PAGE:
He got the roses then. I hug the phone to my chest.

This interview is the worst kind of limbo. So many people have wished me good luck in the hallways. Imagining their sympathetic awkwardness if I fail is unbearable.

If Josh gets this job, I have to walk away.

I look at the cross in my planner that symbolizes next week’s interview. As much as my mock presentation boosted my confidence, I also need to plan out the worst-case scenario. It’s good business planning to have an exit strategy. I’ve got some money saved in a sacred account that I never touch. I’d wanted to take a vacation this year, but I guess it’s going to be my safety net. Maybe I’d have to go and sit under the umbrella at the front gates of Sky Diamond Strawberries. My parents would probably hug and jump and scream in delight. They wouldn’t even have the decency to be disappointed in me.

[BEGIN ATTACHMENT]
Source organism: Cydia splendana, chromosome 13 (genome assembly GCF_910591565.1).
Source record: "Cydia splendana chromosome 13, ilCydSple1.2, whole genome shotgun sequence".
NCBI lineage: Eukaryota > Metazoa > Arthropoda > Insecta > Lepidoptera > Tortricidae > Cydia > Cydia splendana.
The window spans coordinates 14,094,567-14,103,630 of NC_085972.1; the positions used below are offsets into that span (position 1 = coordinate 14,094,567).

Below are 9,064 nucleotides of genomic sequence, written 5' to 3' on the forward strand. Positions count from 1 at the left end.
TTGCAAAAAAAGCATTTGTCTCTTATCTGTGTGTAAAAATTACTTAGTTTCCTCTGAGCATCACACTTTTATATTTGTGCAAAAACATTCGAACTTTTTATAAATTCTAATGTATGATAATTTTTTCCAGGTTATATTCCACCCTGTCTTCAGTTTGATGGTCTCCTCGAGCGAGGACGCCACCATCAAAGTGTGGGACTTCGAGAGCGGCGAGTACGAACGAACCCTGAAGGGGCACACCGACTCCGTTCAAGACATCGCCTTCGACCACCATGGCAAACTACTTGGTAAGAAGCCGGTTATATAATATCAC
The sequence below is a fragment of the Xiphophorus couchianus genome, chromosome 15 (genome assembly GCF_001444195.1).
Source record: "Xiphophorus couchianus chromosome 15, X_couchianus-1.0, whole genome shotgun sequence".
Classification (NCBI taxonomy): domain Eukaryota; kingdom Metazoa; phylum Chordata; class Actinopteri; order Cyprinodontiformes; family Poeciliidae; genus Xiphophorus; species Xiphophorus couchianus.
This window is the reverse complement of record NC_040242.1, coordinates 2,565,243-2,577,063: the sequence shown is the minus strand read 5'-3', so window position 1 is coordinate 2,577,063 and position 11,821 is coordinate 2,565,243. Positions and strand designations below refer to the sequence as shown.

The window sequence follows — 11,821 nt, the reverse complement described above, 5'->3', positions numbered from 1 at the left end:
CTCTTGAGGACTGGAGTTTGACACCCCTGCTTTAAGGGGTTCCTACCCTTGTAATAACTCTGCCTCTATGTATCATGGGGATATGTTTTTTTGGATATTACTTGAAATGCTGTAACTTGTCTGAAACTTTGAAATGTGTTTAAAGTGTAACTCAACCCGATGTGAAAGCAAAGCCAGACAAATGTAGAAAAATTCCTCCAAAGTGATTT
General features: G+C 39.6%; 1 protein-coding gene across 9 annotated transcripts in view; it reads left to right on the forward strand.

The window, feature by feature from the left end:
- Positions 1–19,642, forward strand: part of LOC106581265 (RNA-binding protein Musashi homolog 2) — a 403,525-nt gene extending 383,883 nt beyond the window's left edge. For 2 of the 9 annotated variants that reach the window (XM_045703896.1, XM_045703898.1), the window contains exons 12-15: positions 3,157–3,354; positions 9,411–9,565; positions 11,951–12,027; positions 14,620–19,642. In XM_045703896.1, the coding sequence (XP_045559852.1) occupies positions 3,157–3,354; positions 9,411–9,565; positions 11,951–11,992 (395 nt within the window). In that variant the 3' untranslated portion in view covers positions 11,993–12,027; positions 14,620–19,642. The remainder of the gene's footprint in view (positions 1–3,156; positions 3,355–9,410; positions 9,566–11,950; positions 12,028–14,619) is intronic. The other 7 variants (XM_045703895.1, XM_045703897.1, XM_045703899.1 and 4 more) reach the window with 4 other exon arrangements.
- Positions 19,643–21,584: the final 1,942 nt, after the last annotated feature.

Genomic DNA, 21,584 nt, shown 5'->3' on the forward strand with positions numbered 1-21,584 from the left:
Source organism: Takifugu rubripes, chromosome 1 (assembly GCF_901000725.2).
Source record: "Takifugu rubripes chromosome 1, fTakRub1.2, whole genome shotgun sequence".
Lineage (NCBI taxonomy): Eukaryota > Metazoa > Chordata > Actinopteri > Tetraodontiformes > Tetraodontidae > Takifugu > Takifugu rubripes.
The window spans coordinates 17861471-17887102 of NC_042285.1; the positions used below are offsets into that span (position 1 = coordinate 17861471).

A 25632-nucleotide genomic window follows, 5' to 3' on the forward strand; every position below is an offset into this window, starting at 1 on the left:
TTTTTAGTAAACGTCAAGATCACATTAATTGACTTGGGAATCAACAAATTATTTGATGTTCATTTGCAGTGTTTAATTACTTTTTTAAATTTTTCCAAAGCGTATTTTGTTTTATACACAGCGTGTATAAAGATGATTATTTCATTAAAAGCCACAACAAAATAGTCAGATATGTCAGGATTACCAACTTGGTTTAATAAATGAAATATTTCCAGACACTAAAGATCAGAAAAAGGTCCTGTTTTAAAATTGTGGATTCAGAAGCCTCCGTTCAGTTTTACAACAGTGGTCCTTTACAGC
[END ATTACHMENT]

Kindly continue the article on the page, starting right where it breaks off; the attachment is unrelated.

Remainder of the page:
If Josh gets this job, and I resign, will my bitterness outweigh those little flickers inside my chest when he looks at me? Could our weird, fragile little game survive outside these walls? My friendship with Val didn’t survive.

Could we see each other while I hear about his successes at B&G and I’m in the job queue? On the other hand, would he be happy for my success while he’s papering this city with his CV? His pride is something I can’t imagine he’d lay down lightly.

I’m not completely out of options. I’ve got some contacts at some smaller boutique publishers that I could possibly approach, but I’d feel disloyal to Helene. I could ask Helene for a transfer into another B&G team. Maybe it is time to start at the bottom of the editorial team. But if I remain at B&G, that would almost certainly mean that Josh was the new COO.